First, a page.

Hope is Central to The Works of Poet Katie Clark
Advocate works to generate understanding about mental health
She is 38. She is a mother. She is funny. She is artistically talented. She all but believes in fairies. She used to work as a teacher. She doesn’t anymore.
Declarative sentences that taken together barely graze the surface of Katie Clark. For without one additional sentence that will both make sense of and upend the others, one cannot put all the pieces of this complex woman together.
Katie Clark has bipolar disorder.
At times, she is joyful, filled with energy, talkative, productive, her imagination overflowing. At other times, dark depression leaves her suicidal, unable to function, hollowed out and empty. It’s as if she were a train that without warning is shunted onto a different track, where like an express, she can go so fast as to fly off the wheels, or on a different route, fall into an empty valley and sputter to a stop. Clark must attend each day to her direction and the poorly understood “propellants” inside her.
And yet, Clark has somehow managed to combine all of her ingredients and complexities into the work of a productive artist who, as she creates, informs the world about an illness that affects 2.3 million other Americans.
Clark was born in Panama City Beach but has called Tallahassee home for over 10 years. She is the co-owner of Foto Studio, a photography studio and graphic design company where her poignant portraits, dramatic landscapes and award-winning book cover designs have drawn national attention.
She is also the author of a book of poetry, Acceptance of Seasons, Poems Embracing Mental Health. In the volume, Clark examines and sheds light on what it feels like to seek stable mental health that for some like her is often elusive. She asks her readers to be aware, not to flee, but to understand, poetically declaring, “Stigma, a virus spreading across America. The antidote: Empathy, compassion. Your voice can spread the cure.”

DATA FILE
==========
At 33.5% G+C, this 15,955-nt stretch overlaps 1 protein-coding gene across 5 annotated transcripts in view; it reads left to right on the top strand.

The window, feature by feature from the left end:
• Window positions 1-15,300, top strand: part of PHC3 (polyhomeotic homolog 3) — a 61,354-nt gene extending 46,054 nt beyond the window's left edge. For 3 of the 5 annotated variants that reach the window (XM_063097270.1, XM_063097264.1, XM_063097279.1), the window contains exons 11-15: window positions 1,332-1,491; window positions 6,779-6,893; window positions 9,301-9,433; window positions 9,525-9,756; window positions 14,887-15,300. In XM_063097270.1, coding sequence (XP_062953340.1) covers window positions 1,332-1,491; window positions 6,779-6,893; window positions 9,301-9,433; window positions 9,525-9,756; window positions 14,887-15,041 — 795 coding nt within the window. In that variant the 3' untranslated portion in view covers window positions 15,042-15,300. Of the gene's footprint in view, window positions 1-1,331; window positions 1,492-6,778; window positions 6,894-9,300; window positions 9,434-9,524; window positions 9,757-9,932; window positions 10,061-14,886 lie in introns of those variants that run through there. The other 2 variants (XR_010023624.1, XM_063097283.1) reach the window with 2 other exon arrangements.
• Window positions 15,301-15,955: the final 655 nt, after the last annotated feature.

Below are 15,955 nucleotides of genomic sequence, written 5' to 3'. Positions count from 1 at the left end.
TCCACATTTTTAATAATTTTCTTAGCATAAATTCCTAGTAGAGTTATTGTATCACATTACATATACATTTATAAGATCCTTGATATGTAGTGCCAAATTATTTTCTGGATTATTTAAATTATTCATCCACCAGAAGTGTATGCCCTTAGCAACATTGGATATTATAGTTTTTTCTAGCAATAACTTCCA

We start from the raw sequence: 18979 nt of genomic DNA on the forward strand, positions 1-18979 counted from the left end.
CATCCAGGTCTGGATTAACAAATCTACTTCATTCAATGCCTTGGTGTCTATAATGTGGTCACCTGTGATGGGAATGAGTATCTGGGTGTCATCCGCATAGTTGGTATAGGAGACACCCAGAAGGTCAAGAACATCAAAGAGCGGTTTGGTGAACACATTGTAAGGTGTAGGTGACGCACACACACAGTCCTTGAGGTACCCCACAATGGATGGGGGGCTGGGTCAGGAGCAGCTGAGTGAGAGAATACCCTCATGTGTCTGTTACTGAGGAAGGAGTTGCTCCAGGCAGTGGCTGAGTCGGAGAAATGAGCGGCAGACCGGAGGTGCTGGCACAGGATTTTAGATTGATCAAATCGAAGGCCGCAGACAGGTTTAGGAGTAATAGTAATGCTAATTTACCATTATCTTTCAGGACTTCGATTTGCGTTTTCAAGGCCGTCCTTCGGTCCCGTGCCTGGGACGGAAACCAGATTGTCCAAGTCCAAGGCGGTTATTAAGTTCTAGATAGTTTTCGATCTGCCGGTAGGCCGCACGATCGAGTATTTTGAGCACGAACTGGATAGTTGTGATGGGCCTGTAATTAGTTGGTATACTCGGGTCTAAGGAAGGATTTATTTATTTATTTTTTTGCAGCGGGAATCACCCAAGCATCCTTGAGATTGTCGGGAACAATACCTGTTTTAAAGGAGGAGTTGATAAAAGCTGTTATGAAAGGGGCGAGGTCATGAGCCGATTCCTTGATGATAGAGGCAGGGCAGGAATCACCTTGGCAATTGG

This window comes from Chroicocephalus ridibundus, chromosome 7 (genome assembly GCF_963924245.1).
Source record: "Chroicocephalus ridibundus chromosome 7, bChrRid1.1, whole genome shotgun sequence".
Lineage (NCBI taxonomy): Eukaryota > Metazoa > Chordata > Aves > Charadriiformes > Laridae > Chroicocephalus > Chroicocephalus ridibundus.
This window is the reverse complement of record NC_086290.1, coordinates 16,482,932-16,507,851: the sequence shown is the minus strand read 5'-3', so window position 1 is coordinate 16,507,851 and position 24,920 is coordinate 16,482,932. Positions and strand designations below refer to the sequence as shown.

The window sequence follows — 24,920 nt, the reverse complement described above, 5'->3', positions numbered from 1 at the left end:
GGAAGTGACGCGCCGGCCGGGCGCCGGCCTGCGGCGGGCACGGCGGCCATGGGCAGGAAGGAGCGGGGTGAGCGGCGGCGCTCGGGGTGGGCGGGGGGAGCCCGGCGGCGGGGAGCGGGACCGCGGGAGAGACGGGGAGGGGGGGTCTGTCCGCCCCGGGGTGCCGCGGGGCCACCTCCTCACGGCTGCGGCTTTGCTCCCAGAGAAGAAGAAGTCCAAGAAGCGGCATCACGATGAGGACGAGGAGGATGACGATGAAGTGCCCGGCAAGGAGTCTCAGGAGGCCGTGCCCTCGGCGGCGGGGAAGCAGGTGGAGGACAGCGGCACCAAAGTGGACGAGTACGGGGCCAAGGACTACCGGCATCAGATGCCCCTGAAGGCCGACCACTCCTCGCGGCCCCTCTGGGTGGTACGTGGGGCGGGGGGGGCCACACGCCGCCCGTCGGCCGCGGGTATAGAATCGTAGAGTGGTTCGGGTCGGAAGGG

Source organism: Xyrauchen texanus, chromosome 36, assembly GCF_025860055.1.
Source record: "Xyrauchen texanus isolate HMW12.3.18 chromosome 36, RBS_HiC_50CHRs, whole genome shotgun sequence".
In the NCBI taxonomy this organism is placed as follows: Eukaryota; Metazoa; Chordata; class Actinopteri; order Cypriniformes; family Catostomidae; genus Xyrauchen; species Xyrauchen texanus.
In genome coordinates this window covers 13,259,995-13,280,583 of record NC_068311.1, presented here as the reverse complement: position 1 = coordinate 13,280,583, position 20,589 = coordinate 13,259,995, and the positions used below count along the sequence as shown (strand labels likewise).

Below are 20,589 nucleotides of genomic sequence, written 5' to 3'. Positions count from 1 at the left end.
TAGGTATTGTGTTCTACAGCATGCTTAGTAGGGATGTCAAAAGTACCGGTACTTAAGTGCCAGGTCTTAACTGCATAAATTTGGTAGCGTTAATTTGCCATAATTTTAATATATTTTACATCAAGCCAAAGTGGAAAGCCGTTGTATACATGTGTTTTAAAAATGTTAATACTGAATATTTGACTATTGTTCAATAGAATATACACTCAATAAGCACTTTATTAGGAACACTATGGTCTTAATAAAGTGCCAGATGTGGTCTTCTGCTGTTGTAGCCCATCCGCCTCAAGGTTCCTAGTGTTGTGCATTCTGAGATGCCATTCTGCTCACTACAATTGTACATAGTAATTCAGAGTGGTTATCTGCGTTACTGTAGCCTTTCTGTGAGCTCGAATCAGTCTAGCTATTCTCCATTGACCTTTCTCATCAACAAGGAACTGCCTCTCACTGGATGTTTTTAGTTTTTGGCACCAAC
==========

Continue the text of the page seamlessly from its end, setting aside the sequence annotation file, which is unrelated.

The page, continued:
Clark’s mental cycling began in late adolescence when she was a student at Belhaven College in Mississippi. She had switched from chemistry to education as a major “because I liked being around lots of people.” Though she needed to drop out for a time due to her mental health, Clark’s personal life didn’t take a respite.
Married by 19, she would go on to have two children, move with her mother to Tallahassee, and as a single
parent, eventually finish a degree in elementary education at Florida State University. All the while, Clark was coping with her particular bipolar disorder referred to as “rapid cycling,” during which she would sometimes believe herself to be a fairy queen. The beginning of her hospitalizations had begun.
The thing that remained stable in her life was her ongoing love of literary and visual arts. “My grandmother, father and mother were all photographers,” she said. “We took cross-country vacations, taking pictures of everything. When my father gave me my first camera, I couldn’t put it down!” A high school photography class gave her access to a dark room, and that sealed the deal. The camera would bring her stability — and opportunity.
Recently, the newly opened Hyatt Hotel in the Railroad Square art district of Tallahassee commissioned four of Katie Clark’s large photographs to be hung among its 120 rooms. Her photographs of 15 people with mental illness in a series called Faces of Hope have won wide acclaim.
“Writing, reading, poetry, those too are anchors,” she said. Her early memories include reading Dylan Thomas, Langston Hughes and falling under the spell of the fairies in a Midsummer Night’s Dream.
“I love mythical creatures,” she said. “In fact, as an adolescent I was angry that someone had already written a screenplay of Tolkien’s Lord of the Rings. I wanted to do it!”
In months ahead, Clark will bring out her first novel, A Golden Fairy Story, made possible by the support she’s received from members of the Tallahassee Writers Association.
For now, a very busy Katie Clark will concentrate on her role advocating for the mentally ill and on visual and literary tales of the marginalized and the stigmas they face. “This gives me a real purpose,” she said. “One must never, ever give up hope.”